19 November 2020

Sausage Dressing for One Platter

…no Turkey Day large gatherings, no immense quantities of leftovers. But there will be Turkey Awards. Can you gobblegobble guess who's getting gobblegob carved up?

  • One of the biggest casualties of the delayed "transition" will be enforcement of existing law. This isn't precisely unique to the current fiasco, but it's worse this time: Every time there's a change in administration — even within the party, as in 1988–89 — federal enforcement of existing law relating to Big Business essentially stops between about a week after Election Day and mid-February. One simply will not see major actions finding unfair labor practices, or banking improprieties, or insurance improprieties…

    …or antitrust violations, especially regarding proposed nonvertical mergers. Like this one. Interestingly, I've seen nonlinkable reports indicating that the CEO of NewsCorp claims that a Bertelsmann purchase would implicate antitrust law but maintaining silence concerning his own company. The real problem here — as it is with virtually every merger since about 1917 — is in the market definition. In this particular instance, the magician's assistant (or "volunteer from the audience") is distracting attention: Everyone who is in favor of the merger is pointing at Amazon as a major market participant.

    Wrong. This would even matter if, and only if, "general trade publishing" is the exclusive market definition (and defining even that will be really interesting — does it include porn? religious-oriented fiction and nonfiction, and for the latter remember that there are major-player imprints owned by all of the candidates?). But it isn't and never has been. The more-profitable non-trade segments of these dead-tree behemoths are already vastly overconcentrated. For example, the HHI for precollege textbooks — admittedly based on third-party estimates, because nobody admits to these things in any verifiable or public way — is between 1800 and 1850 at the conglomerate level under the current structure, and would jump to at least 2350 after any merger among "Big Five" commercial publishers. Since under the DoJ's own unforgiveably lax merger guidelines an HHI exceeding 1600 is suspect and 2000 is presumptively anticompetitive and oligopolistic (if one goes back to the original academic material, 2500 is an outright monopoly justifiable only for natural monopolies), that's a Problem… in the one part of publishing that is most resistant to e-books.

    I will no doubt have more to say as this story develops. This is just one example of how market definition matters. I would call on the FTC and DoJ to preemptively do something — even just say something — but…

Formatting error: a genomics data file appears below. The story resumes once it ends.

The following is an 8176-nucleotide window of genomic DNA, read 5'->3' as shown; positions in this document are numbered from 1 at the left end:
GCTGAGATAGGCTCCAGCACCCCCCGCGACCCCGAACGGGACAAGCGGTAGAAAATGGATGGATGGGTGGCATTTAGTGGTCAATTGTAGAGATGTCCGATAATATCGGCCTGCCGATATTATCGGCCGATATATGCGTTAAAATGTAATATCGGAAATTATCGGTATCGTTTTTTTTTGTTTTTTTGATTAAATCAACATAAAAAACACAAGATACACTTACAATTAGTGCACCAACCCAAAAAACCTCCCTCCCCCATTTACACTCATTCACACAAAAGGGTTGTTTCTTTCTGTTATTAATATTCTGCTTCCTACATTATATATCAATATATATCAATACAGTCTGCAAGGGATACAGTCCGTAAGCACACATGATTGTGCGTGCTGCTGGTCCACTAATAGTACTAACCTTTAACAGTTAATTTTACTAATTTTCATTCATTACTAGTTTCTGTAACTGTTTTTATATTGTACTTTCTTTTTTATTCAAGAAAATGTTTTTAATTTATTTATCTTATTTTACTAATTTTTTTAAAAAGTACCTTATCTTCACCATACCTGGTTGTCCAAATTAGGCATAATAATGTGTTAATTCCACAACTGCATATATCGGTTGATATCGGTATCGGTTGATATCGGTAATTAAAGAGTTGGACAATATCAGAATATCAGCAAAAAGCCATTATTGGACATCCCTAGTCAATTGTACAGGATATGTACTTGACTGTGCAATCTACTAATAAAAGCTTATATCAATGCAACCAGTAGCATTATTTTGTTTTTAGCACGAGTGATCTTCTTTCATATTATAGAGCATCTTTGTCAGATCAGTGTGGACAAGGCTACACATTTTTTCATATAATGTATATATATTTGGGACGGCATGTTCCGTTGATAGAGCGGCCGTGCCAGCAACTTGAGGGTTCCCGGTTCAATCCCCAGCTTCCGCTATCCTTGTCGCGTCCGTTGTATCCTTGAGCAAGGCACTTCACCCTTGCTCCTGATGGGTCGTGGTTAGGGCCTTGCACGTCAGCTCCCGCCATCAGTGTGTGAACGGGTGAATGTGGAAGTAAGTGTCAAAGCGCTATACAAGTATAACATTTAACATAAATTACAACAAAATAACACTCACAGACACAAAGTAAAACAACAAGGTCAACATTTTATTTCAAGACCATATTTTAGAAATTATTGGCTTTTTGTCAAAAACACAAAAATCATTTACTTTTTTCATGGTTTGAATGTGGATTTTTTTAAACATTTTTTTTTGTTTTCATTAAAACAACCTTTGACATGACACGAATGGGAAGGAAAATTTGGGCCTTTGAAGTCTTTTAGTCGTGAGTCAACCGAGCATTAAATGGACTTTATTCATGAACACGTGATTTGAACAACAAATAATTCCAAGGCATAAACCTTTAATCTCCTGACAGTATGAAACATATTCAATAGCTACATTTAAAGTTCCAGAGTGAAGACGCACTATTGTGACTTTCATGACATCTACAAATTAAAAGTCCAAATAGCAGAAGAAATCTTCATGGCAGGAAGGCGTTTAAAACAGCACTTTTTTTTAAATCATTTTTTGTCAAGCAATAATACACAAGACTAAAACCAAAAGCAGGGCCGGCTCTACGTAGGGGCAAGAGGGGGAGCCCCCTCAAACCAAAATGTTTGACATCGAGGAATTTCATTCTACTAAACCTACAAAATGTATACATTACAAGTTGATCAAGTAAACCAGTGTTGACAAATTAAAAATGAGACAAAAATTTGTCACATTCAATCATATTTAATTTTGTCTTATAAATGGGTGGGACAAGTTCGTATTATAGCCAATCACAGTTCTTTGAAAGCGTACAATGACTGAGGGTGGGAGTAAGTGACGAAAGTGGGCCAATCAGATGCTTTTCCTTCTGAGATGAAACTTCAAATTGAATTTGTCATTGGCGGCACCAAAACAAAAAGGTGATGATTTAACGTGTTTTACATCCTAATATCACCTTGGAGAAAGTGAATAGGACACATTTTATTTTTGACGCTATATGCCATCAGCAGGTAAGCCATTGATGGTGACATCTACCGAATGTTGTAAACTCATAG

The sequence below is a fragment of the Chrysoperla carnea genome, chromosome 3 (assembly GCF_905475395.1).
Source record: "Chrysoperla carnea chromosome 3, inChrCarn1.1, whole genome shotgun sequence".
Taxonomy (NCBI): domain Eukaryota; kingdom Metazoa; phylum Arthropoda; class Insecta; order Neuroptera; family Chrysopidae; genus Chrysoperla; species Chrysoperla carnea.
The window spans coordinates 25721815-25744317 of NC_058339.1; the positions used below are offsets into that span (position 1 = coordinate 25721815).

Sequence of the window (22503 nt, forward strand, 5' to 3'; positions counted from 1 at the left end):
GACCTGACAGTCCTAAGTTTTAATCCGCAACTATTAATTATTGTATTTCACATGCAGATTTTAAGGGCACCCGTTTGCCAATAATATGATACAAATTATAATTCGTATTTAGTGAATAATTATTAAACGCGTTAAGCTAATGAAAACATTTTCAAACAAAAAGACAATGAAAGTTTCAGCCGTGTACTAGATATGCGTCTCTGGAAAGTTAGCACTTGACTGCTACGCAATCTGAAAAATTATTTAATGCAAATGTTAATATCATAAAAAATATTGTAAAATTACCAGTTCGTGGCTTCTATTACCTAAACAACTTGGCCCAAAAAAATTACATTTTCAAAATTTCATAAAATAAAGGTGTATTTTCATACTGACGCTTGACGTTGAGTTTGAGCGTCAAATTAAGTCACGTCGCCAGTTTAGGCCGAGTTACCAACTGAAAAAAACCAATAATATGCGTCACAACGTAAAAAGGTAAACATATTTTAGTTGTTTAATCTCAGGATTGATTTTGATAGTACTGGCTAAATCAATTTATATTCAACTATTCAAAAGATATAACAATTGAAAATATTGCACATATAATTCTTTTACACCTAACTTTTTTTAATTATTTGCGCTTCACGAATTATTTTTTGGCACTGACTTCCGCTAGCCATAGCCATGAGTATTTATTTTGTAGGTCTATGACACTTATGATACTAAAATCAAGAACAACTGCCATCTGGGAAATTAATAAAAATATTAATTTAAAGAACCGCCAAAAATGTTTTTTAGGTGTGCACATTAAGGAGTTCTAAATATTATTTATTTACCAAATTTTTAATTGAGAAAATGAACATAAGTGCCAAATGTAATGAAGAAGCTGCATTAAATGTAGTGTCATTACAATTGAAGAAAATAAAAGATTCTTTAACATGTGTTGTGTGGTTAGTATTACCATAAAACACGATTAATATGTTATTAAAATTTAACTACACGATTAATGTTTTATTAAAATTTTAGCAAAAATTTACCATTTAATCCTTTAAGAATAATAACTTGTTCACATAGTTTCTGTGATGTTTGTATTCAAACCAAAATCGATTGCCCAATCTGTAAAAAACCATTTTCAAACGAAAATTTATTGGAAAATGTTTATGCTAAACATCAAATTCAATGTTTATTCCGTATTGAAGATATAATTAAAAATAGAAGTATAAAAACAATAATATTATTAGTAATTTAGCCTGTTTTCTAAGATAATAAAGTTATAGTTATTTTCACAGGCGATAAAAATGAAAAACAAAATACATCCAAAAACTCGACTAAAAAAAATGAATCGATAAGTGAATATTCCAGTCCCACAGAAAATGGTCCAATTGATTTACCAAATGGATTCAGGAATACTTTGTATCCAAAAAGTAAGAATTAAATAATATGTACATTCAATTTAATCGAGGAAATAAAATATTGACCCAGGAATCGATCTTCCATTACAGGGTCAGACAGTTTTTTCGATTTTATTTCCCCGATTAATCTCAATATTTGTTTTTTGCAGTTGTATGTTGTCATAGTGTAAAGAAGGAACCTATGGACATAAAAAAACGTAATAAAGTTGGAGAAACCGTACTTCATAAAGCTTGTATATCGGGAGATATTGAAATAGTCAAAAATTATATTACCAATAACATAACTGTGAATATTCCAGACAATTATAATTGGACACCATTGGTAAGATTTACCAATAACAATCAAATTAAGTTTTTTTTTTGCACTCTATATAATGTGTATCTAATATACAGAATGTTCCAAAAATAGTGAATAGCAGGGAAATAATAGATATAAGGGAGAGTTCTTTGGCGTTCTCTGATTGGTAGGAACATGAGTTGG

• …this is under a petulant child who fires people for doing the jobs they were hired to do. At least when "doing that job" makes clear that more than one vote — the Orange One's — actually counts. Well, ok, the votes of dead dinosaurs count, too… as long as they're converted to dead presidents first. As dead presidents, they have free speech rights denied to, say, black ex-felons in Florida who have completed their custodial and supervisory sentences but can't get an accurate appraisal from the state regarding any fines, restitution, etc.
  • One suspects that a certain bow-tie-wearing Justice would have been in even deeper trouble with this Administration than either Krebs or Mueller. Especially since he would have been shooting at someone who really does think of himself as "king."

    Sadly, the efforts by Stevens and his allies did little to deal with the old-white-man problem in Chicago politics and law practice. And if you're under the illusion that politics are divorced from daily law practice, you've never appeared in Cook County courts — especially, but not only, the so-called Chancery, where minority debtors on secured and dubious loans go to lose. To have all of their equity stripped away and flipped for the profit of Other Peoples' Money (and the white men running the trusts and hedge funds investing it).

  • What the other sausages on this platter indicate is that grasp of higher mathematics is not necessary to predict the future: Always bet on the three things that made America great (graft, corruption, and nepotism), even when there isn't an "America" yet. Some people think they can be more precise, but as (a) a lab-rat biochemist, (b) a former officer of the United States who witnessed Stuff while being a uniformed part of the furniture, and (c) a cynic since age three, I'll gently point out that applying advanced math and analysis to politically manipulated data is unlikely to lead to results that are precise, accurate, and distinct from reasonably aware observation. (Example: Go ahead. Look at the academic work underlying the HHI. Then look at the data and data sources, and ponder for a moment just how closely the probability that the data was manipulated for political purposes before it was ever plugged into the analysis approaches 1. But don't even mention the timing, mechanics, politics, and interests wound up in the dissolution of the Bretton Woods Agreement, or you'll be thrown off a cliff by the first econometrist you meet and your corpse will be defiled by every investment banker who encounters it.)